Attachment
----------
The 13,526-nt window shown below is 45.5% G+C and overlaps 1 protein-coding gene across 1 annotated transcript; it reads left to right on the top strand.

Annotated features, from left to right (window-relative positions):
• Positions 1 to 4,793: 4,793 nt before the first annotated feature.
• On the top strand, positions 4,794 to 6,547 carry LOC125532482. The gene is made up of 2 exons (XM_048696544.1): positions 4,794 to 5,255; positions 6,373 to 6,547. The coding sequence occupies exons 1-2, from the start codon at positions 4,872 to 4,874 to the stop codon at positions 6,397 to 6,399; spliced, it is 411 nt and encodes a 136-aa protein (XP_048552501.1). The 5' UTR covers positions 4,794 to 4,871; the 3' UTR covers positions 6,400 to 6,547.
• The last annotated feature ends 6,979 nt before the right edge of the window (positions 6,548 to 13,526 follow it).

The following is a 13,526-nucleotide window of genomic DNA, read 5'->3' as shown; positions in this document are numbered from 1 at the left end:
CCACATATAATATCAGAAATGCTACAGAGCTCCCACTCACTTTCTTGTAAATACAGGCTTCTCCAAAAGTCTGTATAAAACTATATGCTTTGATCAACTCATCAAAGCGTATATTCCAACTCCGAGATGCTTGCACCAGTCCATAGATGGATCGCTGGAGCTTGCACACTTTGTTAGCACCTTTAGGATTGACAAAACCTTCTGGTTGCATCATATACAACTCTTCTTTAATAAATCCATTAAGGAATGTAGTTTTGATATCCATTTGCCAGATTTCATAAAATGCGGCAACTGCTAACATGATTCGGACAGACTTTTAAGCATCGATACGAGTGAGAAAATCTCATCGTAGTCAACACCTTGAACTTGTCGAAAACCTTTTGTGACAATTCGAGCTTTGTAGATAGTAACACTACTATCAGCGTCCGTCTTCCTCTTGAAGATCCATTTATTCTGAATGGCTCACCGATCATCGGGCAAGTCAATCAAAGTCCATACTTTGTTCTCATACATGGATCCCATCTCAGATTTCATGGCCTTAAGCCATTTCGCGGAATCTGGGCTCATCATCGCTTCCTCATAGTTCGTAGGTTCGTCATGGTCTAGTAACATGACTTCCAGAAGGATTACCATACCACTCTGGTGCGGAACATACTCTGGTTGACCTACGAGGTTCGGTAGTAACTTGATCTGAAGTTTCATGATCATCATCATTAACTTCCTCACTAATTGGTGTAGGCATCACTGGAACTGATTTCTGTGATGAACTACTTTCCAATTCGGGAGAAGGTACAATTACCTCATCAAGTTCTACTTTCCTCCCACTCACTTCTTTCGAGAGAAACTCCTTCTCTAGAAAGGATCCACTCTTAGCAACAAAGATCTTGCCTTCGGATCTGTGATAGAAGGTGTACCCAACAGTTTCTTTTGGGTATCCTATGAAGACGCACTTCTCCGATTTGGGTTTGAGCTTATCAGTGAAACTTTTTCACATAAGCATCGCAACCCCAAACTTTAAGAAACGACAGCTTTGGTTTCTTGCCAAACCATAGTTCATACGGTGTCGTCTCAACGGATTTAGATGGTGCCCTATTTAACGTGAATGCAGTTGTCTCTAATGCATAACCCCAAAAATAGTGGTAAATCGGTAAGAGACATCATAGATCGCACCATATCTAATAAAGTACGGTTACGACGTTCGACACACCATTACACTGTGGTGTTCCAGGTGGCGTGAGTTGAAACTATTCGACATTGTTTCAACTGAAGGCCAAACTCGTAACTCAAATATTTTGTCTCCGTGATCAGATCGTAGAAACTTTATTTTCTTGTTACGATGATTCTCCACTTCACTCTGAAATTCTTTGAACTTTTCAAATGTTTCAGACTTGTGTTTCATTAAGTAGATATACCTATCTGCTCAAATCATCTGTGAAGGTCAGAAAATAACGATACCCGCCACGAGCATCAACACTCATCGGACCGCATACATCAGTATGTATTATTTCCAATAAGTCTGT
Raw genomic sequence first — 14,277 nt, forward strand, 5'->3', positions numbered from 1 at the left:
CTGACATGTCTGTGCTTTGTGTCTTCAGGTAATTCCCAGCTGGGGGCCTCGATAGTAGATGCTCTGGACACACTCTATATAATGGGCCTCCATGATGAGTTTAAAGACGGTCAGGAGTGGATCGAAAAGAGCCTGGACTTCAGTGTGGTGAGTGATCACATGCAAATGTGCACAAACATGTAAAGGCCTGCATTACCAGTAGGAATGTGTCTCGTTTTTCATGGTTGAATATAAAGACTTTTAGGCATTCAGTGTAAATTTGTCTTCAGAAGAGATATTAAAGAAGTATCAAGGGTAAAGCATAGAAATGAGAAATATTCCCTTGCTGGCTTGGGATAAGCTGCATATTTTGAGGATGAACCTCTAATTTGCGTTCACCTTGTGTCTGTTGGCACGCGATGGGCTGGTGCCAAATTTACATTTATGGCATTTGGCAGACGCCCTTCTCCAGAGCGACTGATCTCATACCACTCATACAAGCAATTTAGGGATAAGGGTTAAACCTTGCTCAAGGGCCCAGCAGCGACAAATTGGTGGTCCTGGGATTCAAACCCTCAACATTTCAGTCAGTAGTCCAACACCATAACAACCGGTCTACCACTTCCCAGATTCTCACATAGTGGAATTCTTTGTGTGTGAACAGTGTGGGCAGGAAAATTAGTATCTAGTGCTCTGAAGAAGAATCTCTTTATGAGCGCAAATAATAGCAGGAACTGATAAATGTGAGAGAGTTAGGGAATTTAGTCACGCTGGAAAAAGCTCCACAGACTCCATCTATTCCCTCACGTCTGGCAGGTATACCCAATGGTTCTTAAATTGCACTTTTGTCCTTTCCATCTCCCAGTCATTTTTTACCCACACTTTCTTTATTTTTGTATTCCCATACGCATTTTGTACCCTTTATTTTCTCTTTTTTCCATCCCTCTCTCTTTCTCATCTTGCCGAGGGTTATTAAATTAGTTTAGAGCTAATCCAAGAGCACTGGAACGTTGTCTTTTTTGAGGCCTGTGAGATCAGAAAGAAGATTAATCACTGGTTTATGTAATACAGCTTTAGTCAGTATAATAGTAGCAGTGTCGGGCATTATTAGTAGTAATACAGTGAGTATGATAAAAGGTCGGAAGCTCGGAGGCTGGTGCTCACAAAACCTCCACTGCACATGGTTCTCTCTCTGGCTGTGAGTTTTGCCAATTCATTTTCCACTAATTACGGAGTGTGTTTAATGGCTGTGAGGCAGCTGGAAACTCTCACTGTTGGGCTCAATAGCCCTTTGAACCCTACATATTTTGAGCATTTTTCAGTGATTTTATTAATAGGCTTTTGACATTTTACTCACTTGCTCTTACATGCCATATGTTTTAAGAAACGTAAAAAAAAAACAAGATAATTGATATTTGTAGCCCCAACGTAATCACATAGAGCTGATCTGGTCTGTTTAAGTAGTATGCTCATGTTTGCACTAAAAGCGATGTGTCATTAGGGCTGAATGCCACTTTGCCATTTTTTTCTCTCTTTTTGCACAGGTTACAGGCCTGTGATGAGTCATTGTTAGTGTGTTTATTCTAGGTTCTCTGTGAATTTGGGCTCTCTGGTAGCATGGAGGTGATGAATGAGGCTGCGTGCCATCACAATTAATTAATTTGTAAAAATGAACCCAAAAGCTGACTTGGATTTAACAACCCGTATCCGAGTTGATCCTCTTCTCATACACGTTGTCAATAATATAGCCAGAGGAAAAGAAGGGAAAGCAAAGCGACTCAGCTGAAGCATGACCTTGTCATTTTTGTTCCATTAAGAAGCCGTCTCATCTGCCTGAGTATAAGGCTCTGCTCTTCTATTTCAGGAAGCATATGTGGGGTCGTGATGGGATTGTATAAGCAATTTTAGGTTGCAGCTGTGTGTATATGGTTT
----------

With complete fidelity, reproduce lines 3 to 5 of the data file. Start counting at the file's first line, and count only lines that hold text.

• Positions 1 to 4,793: 4,793 nt before the first annotated feature.
• On the top strand, positions 4,794 to 6,547 carry LOC125532482. The gene is made up of 2 exons (XM_048696544.1): positions 4,794 to 5,255; positions 6,373 to 6,547. The coding sequence occupies exons 1-2, from the start codon at positions 4,872 to 4,874 to the stop codon at positions 6,397 to 6,399; spliced, it is 411 nt and encodes a 136-aa protein (XP_048552501.1). The 5' UTR covers positions 4,794 to 4,871; the 3' UTR covers positions 6,400 to 6,547.
• The last annotated feature ends 6,979 nt before the right edge of the window (positions 6,548 to 13,526 follow it).